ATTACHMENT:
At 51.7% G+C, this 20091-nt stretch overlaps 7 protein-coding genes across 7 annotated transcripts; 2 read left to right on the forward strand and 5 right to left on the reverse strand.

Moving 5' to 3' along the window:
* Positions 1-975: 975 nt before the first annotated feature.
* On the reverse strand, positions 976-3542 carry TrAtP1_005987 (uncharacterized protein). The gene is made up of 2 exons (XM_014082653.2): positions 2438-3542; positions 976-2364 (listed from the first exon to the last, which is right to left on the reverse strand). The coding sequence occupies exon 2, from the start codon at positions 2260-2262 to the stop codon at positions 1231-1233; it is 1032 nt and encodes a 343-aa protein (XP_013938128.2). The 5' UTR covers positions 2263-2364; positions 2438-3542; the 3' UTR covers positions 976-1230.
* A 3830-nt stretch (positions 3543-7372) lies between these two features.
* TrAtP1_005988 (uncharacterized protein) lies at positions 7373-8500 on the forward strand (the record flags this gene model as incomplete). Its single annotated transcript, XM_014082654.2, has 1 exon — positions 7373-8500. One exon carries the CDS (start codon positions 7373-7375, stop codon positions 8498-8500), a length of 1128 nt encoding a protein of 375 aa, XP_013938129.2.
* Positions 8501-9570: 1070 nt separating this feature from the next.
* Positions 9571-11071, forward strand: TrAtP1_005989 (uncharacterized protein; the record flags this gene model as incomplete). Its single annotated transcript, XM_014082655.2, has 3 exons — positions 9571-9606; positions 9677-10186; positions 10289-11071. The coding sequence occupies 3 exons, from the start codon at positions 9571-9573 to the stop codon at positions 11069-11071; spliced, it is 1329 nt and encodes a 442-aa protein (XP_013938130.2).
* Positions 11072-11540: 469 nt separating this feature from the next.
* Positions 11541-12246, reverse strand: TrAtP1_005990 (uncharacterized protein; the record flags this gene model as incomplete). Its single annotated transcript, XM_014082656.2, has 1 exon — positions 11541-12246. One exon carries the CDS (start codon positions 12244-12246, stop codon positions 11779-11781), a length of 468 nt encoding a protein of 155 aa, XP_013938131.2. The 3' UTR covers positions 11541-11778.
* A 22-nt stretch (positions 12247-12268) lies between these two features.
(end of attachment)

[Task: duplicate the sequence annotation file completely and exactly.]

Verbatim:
At 51.7% G+C, this 20091-nt stretch overlaps 7 protein-coding genes across 7 annotated transcripts; 2 read left to right on the forward strand and 5 right to left on the reverse strand.

Moving 5' to 3' along the window:
* Positions 1-975: 975 nt before the first annotated feature.
* On the reverse strand, positions 976-3542 carry TrAtP1_005987 (uncharacterized protein). The gene is made up of 2 exons (XM_014082653.2): positions 2438-3542; positions 976-2364 (listed from the first exon to the last, which is right to left on the reverse strand). The coding sequence occupies exon 2, from the start codon at positions 2260-2262 to the stop codon at positions 1231-1233; it is 1032 nt and encodes a 343-aa protein (XP_013938128.2). The 5' UTR covers positions 2263-2364; positions 2438-3542; the 3' UTR covers positions 976-1230.
* A 3830-nt stretch (positions 3543-7372) lies between these two features.
* TrAtP1_005988 (uncharacterized protein) lies at positions 7373-8500 on the forward strand (the record flags this gene model as incomplete). Its single annotated transcript, XM_014082654.2, has 1 exon — positions 7373-8500. One exon carries the CDS (start codon positions 7373-7375, stop codon positions 8498-8500), a length of 1128 nt encoding a protein of 375 aa, XP_013938129.2.
* Positions 8501-9570: 1070 nt separating this feature from the next.
* Positions 9571-11071, forward strand: TrAtP1_005989 (uncharacterized protein; the record flags this gene model as incomplete). Its single annotated transcript, XM_014082655.2, has 3 exons — positions 9571-9606; positions 9677-10186; positions 10289-11071. The coding sequence occupies 3 exons, from the start codon at positions 9571-9573 to the stop codon at positions 11069-11071; spliced, it is 1329 nt and encodes a 442-aa protein (XP_013938130.2).
* Positions 11072-11540: 469 nt separating this feature from the next.
* Positions 11541-12246, reverse strand: TrAtP1_005990 (uncharacterized protein; the record flags this gene model as incomplete). Its single annotated transcript, XM_014082656.2, has 1 exon — positions 11541-12246. One exon carries the CDS (start codon positions 12244-12246, stop codon positions 11779-11781), a length of 468 nt encoding a protein of 155 aa, XP_013938131.2. The 3' UTR covers positions 11541-11778.
* A 22-nt stretch (positions 12247-12268) lies between these two features.